Hillary Clinton failed to report multiple attempts to hack her personal email account during her tenure as secretary of state.
The revelation came in a lengthy report issued by the State Department’s inspector general, which faulted Clinton for violating federal regulations governing the use of personal email by high-ranking administration officials.
The Washington Times noted that a hacking attempt in 2011 led a technology staffer to shut down the server for a few minutes and later warn aides not to send "anything sensitive" to Clinton, according to the report. While the former secretary of state also expressed fear to open email following another attempted breach, Clinton still did not report it to the government.
"Notification is required when a user suspects compromise of, among other things, a personally owned device containing personally identifiable information," investigators wrote in the report, which was released on Wednesday. "However, OIG found no evidence that the Secretary or her staff reported these incidents to computer security personnel or anyone else within the Department."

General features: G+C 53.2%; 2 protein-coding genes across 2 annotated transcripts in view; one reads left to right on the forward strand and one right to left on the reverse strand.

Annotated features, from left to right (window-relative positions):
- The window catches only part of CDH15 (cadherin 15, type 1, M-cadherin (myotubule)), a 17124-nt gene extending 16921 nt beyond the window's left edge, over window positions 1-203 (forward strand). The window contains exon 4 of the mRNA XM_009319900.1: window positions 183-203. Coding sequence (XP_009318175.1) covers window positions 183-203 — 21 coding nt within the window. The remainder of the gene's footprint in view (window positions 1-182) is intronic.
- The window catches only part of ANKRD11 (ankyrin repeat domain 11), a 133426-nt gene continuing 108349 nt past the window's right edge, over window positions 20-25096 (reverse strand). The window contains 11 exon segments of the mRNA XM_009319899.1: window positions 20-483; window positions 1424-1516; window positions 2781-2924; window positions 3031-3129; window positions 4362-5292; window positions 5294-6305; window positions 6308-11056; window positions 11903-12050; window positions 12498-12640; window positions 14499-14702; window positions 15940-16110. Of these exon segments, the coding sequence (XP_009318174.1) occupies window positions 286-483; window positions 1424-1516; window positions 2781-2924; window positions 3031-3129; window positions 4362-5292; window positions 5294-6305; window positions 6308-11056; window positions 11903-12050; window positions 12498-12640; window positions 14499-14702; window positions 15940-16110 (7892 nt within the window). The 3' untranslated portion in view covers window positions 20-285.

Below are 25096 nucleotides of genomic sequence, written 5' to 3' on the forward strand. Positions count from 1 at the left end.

Additionally, when aide Huma Abedin suggested that Clinton sign up for an official State Department email account or notify the agency of her exclusive use of a personal address in 2010, Clinton refused and indicated that she didn’t "want any risk of the personal [email account] being accessible."
Clinton’s personal email server, which she has long claimed to have used out of convenience, is currently under investigation by the FBI.
According to the State Department watchdog, Clinton did not comply with policies implemented by the department in accordance with the Federal Records Act. Her senior staffers also violated federal records regulations, the report noted.
The department’s inspector general also found no evidence that Clinton sought approval to use personal email to conduct official business.